Summing up

The proper exercise of this task requires a careful review of the evidence and the law, to ensure that the jury is properly instructed as to the matters they must consider.

In R v Meher [2004] NSWCCA 355, Wood CJ at CL (with whom Buddin J and Shaw AJ agreed) said that “the fundamental task of a trial judge is to ensure a fair trial. That will involve not only instructing the jury about the law. It extends to identifying the issues, relating the law to those issues, and assisting the jury to understand how it is that the accused may be guilty of the offence charged in the indictment, or of any alternative offence open upon that indictment.”

Principally, this process occurs through the judge’s summing up, at the end of the trial. The proper exercise of this task requires a careful review of the evidence and the law, to ensure that the jury is properly instructed as to the matters they must consider.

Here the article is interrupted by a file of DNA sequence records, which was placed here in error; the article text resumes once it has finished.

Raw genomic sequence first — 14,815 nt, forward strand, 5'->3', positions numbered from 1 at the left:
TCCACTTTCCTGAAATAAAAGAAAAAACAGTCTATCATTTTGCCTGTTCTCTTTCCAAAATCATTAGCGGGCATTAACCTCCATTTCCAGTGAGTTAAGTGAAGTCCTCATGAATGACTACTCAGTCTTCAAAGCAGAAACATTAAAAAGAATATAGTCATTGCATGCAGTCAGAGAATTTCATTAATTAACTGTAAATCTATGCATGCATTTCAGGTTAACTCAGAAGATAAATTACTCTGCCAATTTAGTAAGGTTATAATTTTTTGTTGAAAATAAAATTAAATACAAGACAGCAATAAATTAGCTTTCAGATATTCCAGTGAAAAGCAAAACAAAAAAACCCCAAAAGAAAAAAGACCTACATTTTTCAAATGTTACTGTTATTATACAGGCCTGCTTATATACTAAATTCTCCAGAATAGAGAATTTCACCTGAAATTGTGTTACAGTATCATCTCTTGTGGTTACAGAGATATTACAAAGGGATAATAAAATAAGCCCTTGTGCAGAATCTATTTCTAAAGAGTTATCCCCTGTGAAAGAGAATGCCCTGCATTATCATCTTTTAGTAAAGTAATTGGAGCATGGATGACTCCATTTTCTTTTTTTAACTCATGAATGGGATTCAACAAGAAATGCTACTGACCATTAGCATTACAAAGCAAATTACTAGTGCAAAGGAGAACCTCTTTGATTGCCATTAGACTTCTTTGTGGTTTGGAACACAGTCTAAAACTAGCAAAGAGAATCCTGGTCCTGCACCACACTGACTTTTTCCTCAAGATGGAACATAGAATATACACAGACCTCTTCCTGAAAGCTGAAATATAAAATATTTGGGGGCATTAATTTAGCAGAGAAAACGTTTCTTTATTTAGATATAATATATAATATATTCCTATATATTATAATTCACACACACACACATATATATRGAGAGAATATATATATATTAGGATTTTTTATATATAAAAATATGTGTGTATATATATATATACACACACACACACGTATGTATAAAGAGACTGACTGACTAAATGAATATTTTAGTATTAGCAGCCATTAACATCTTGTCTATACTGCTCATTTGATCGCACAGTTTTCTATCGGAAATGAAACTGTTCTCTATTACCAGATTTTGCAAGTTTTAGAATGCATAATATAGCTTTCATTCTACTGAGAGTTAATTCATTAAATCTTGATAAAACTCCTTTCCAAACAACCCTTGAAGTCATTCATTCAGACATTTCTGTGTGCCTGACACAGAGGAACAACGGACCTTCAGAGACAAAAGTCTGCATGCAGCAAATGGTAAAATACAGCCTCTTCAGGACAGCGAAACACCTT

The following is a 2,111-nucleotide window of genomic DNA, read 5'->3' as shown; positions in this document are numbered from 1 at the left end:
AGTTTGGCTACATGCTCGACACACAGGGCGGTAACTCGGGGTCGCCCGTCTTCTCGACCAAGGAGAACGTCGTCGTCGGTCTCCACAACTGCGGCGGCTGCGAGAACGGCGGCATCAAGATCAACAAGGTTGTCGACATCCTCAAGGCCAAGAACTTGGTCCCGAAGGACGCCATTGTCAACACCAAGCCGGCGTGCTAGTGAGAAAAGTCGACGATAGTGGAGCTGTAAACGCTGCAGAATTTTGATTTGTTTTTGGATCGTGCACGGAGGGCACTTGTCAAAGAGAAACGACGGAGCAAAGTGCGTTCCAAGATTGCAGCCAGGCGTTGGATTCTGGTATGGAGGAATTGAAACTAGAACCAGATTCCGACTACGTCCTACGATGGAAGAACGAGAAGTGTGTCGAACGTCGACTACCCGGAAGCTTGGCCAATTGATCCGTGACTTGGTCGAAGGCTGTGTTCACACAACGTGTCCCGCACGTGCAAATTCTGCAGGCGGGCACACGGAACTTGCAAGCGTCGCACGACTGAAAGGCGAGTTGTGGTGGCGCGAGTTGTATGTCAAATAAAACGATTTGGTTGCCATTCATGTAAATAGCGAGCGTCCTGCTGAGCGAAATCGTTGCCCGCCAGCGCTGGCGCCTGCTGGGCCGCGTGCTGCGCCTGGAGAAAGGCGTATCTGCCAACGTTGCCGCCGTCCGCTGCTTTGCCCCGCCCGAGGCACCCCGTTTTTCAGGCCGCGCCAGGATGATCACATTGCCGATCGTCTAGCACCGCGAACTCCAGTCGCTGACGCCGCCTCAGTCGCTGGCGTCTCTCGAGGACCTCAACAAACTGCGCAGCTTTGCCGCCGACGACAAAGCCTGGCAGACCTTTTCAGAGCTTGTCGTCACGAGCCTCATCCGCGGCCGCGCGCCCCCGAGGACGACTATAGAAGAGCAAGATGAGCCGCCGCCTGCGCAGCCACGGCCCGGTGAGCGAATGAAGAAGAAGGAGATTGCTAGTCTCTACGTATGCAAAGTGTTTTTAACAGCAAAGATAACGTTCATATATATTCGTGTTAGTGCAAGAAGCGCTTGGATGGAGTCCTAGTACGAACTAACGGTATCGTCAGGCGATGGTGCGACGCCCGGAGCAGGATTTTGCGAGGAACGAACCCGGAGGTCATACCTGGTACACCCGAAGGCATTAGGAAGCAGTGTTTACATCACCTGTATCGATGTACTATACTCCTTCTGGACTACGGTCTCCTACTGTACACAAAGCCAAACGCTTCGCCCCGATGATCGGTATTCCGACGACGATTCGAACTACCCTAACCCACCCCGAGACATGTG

Plainly, any lack of balance has the potential to be productive of a miscarriage of justice. This is particularly important where the judge wishes to comment on the facts, a matter given considerable attention in RPS v R [2000] HCA 3

 

Zorad

R v Zorad (1990) 19 NSWLR 91

“A judge is always entitled to express his view of the facts, provided that he does so with moderation and provided always that he makes it clear that it is the jury's function (and not his) to decide the facts and that it is their duty to disregard the view which he has expressed (or which he may appear to hold) if it does not agree with their own independent assessment of the facts.”